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Table: Axios Visuals

The 2020 NBA draft was already shaping up to be the weirdest draft in years, and now that the coronavirus pandemic has disrupted the sports world, it could be the weirdest draft ever.

Why it matters: While most drafts have a clear hierarchy by the time April rolls around, this draft does not. There's no reliable No. 1 pick, almost every top-10 prospect has a glaring weakness and the global sports hiatus has shrouded the whole class in mystery.

Think about it: How much do you actually know about Anthony Edwards? Did you watch LaMelo Ball play a single game in Australia? Have you ever even heard of Deni Avdija? It's an odd class, made odder by the circumstances.

The state of play: A month ago, front office executives thought they'd be evaluating talent during March Madness, foreign league playoffs, the combine and individual workouts.

  • Now the entire pre-draft process is up in the air, and with the NBA season in flux, it's not even clear when the draft will be held.

What they're saying:

"The high-ranking decision-makers who have been working all year aren't going to miss a beat. It's going to expose the GMs who were flying around with their teams staying in Four Seasons rather than going [to scout] in Dayton, Ohio, and staying at the Courtyard Marriott. If there are no more data points coming in, they're screwed."
Anonymous front office exec, via B/R

Between the lines: Teams will still interview prospects, but they'll likely have to do so virtually, so the in-person interactions and up-close observations that often lead to players moving up (or down) draft boards are gone.

  • Without interviews and workouts, front offices will place a greater emphasis on game tape, which could benefit upperclassmen who have a larger body of work, while hurting those with less available video like James Wiseman (played three games at Memphis), Ball (played 12 games in Australia) and raw international prospects who don't get much playing time.

In related news ... The five finalists for the John R. Wooden Award were announced yesterday: Obi Toppin (Dayton), Luka Garza (Iowa), Myles Powell (Seton Hall), Udoka Azubuike (Kansas) and Markus Howard (Marquette).

Go deeper: BIG3 to create a hybrid reality show about quarantine basketball

Go deeper

Harry and Meghan accuse British royal family of racism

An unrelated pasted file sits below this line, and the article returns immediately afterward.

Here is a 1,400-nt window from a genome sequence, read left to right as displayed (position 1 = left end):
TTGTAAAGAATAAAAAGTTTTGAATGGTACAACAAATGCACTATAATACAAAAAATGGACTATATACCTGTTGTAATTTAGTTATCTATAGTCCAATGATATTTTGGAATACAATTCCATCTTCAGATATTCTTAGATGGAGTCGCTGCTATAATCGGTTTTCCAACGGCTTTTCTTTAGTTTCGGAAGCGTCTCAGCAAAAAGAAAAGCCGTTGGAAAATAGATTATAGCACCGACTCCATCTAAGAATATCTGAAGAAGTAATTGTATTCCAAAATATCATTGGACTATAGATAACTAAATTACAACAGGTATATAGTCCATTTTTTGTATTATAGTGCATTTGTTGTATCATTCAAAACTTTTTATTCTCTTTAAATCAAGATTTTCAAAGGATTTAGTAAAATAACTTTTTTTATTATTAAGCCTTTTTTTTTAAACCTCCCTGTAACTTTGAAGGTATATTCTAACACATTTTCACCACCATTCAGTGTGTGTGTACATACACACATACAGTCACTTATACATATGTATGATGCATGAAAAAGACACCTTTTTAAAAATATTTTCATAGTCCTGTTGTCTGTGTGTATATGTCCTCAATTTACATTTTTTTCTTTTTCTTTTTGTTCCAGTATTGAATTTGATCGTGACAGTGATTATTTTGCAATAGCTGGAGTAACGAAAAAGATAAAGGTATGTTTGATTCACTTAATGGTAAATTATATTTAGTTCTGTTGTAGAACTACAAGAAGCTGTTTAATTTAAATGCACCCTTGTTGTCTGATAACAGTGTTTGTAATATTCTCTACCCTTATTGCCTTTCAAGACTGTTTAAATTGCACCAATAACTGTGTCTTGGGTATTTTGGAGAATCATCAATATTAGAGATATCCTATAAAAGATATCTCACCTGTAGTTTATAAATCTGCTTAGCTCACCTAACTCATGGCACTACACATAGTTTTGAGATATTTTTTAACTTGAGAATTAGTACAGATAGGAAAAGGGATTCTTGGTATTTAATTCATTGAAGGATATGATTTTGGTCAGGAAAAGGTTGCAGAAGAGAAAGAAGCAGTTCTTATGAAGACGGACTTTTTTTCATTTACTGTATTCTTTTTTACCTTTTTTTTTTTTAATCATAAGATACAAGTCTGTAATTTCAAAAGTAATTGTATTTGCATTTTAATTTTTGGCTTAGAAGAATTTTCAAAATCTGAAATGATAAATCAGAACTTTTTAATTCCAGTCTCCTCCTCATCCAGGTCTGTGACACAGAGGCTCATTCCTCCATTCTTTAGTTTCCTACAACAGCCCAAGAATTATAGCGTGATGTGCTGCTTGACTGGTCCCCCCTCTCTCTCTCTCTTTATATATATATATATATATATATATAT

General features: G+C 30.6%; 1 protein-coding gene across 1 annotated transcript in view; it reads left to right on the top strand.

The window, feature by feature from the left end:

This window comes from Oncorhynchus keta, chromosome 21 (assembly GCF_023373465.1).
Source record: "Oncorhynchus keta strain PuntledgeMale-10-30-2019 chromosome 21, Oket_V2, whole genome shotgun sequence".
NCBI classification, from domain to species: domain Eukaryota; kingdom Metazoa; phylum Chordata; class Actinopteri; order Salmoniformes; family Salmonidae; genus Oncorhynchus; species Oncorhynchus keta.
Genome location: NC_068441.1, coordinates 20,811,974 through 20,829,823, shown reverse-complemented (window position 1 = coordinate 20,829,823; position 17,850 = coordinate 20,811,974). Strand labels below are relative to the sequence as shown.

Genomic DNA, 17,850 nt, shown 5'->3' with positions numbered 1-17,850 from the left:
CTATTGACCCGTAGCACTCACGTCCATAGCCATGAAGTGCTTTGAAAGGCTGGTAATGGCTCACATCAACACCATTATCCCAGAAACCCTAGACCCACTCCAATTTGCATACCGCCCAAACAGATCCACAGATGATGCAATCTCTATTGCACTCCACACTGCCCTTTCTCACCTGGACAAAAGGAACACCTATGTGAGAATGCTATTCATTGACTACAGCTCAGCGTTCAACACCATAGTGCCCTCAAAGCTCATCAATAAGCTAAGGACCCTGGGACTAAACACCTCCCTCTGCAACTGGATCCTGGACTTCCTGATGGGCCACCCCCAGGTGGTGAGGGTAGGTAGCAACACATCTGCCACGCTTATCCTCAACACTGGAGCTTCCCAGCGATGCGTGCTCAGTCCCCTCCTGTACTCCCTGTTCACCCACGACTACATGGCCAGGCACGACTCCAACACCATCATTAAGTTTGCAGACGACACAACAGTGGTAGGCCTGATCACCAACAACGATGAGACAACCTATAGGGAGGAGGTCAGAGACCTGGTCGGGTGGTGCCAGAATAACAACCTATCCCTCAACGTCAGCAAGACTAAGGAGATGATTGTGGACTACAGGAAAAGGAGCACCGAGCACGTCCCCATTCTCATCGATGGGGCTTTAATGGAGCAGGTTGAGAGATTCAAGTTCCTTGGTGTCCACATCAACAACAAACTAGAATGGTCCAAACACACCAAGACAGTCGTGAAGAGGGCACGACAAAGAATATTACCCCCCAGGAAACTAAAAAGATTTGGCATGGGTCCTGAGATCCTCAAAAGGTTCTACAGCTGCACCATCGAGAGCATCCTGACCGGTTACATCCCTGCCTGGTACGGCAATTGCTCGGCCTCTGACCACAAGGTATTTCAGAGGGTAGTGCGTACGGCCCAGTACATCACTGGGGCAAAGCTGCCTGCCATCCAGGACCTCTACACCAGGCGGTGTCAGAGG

Photo: Joe Pugliese/Harpo Productions via Reuters

Prince Harry and Meghan Markle delivered a devastating indictment of the U.K. royal family in their conservation with Oprah Winfrey: Both said unnamed relatives had expressed concern about what the skin tone of their baby would be. And they accused "the firm" of character assassination and "perpetuating falsehoods."

Why it matters: An institution that thrives on myth now faces harsh reality. The explosive two-hour interview gave an unprecedented, unsparing window into the monarchy: Harry said his father and brother "are trapped," and Markle revealed that the the misery of being a working royal drove her to thoughts of suicide.

Updated 3 hours ago - Axios Twin Cities

In photos: Thousands rally for George Floyd ahead of Derek Chauvin's trial

Demonstrators on March 7 outside the Hennepin County Government Center, where the trial of former Minneapolis police officer Derek Chauvin, charged with murdering George Floyd, will begin in Minneapolis, Minnesota. Photo: Chandan Khanna/AFP via Getty Images

Thousands of protesters marched through Minneapolis' streets Sunday, urging justice for George Floyd on the eve of the start of former police officer Derek Chauvin's trial over the 46-year-old's death, per AFP.

The big picture: Chauvin faces charges for second-degree murder and manslaughter over Floyd's death last May, which ignited massive nationwide and global protests against racism and for police reform. His trial is due to start Monday, with jury selection procedures.

Caitlin Owens, author of Vitals
7 hours ago - Health

Pfizer CEO feels "liberated" after taking COVID vaccine

Pfizer CEO Albert Bourla. Photo: "Axios on HBO"

Pfizer CEO Albert Bourla tells "Axios on HBO" that he recently received his first of two doses of the company's coronavirus vaccine.

Why it matters: Bourla told CNBC in December that company polling found that one of the most effective ways to increase confidence in the vaccine was to have the CEO take it.